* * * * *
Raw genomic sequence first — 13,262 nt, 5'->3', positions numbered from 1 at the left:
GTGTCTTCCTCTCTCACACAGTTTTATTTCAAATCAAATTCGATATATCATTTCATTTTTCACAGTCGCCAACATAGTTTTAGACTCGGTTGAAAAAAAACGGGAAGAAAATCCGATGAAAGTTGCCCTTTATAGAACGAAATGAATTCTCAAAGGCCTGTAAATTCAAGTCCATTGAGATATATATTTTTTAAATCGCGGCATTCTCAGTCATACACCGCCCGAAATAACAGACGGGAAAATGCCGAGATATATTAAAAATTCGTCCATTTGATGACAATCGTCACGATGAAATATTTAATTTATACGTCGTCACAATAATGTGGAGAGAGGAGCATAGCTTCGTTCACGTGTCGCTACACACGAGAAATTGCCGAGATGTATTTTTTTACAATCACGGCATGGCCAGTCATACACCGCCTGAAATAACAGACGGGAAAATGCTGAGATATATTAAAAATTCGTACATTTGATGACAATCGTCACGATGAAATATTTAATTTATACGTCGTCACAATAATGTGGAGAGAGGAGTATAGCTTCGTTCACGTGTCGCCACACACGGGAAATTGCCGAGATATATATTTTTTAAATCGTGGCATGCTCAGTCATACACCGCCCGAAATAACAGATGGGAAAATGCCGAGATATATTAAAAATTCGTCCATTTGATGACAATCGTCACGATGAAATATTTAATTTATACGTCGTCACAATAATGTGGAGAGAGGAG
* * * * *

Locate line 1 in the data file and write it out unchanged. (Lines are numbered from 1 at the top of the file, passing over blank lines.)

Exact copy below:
Raw genomic sequence first — 13,262 nt, 5'->3', positions numbered from 1 at the left: